10 Don't aim at kids. Mr Martin said there was no problem with advertising kids clubs to parents but people strongly object to â€œpreaching at kids without their parents' permission or consentâ€.
In-depth interviews by a leading market research company have shown that non-Christians are very warm to the Anglican Church as a "brand'.
Brian Martin from Martin Research found that when the word "church' was mentioned to non-churchgoing Australians the response is "mostly good". But when you mention the Anglican Church the attitude is "slightly better than mostly good".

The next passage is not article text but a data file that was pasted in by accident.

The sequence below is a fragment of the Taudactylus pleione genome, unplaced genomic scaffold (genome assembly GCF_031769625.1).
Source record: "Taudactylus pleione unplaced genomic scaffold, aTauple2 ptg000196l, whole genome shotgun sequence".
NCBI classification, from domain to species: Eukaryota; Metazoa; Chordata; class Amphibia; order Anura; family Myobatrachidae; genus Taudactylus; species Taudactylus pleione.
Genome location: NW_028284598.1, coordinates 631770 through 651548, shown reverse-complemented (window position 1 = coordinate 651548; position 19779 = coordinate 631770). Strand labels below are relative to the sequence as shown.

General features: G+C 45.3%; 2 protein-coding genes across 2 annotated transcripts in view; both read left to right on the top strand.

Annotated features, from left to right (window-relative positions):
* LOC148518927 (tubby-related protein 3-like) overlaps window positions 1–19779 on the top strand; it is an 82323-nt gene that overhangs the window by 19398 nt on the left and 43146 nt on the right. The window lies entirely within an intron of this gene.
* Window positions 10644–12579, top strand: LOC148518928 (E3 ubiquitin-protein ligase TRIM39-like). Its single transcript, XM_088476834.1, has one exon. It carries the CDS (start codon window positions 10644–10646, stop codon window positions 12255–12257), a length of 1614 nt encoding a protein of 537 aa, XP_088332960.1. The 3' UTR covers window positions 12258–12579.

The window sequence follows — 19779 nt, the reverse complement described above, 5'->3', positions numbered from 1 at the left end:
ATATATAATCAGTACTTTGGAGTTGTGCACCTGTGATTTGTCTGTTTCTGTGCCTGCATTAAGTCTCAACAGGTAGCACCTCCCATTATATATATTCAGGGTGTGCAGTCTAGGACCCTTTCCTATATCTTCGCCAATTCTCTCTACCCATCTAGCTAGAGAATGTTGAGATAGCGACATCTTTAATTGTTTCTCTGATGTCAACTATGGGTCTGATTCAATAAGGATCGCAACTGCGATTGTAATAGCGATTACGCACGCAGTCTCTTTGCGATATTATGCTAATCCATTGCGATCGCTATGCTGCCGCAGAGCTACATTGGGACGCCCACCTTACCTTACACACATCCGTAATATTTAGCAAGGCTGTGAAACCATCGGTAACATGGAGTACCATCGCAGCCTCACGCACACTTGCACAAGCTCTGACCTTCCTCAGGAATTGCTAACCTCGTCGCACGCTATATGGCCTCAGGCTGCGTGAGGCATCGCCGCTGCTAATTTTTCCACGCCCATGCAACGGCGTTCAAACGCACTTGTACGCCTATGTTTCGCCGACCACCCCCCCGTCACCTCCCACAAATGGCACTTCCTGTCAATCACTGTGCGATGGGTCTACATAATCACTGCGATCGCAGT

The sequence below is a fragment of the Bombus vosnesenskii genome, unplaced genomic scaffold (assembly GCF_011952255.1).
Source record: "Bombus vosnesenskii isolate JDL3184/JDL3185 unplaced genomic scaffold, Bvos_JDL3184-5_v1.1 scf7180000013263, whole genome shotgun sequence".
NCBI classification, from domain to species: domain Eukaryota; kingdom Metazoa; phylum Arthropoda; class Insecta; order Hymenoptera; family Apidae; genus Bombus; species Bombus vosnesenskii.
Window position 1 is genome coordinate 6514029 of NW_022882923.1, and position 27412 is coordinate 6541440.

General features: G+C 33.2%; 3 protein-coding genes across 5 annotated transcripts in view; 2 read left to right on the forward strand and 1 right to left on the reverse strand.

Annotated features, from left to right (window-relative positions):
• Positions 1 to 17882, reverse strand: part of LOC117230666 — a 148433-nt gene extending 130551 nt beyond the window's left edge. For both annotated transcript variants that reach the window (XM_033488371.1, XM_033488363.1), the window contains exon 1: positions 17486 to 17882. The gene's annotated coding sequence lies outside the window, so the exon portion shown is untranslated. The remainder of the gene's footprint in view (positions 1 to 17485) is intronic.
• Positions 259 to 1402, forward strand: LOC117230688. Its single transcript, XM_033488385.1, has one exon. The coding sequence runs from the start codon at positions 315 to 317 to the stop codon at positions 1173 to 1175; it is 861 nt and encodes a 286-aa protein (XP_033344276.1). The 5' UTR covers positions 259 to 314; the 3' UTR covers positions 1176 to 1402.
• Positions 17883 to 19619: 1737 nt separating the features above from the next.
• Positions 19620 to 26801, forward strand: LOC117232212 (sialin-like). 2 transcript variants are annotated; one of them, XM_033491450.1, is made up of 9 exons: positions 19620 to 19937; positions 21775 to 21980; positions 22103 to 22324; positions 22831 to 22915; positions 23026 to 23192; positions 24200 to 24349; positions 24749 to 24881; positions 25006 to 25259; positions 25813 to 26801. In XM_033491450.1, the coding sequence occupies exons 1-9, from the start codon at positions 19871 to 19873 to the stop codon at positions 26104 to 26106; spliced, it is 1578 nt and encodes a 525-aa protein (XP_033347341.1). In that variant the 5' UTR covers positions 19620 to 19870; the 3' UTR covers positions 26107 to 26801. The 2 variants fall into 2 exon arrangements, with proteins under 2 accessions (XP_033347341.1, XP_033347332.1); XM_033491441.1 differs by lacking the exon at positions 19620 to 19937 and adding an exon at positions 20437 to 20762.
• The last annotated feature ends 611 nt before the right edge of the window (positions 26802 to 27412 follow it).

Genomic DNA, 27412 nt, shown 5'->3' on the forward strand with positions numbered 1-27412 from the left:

"It is seen as one of the better brands of church," he said. "There is a latent reservoir of goodwill through past good works and organisations like Anglicare."
Brian Martin has 35 years' experience in market research and his previous clients include Alfa Romeo, Brown Brothers Wines, Westpac, St George, ING, and AGL. He presented the findings in an experimental web-based seminar on May 27 to more than 30 parish ministers, as well as Connect09 staff and members of the Diocesan leadership.
The brand findings have forced a serious rethink for some younger evangelists like the Rev Dominic Steele from Christians in the Media about the use of the word "Anglican'.
The decade-old church associated with his network ministry " officially the Anglican parish of Annandale " has been called Annandale Community Church with limited mention of "Anglican'.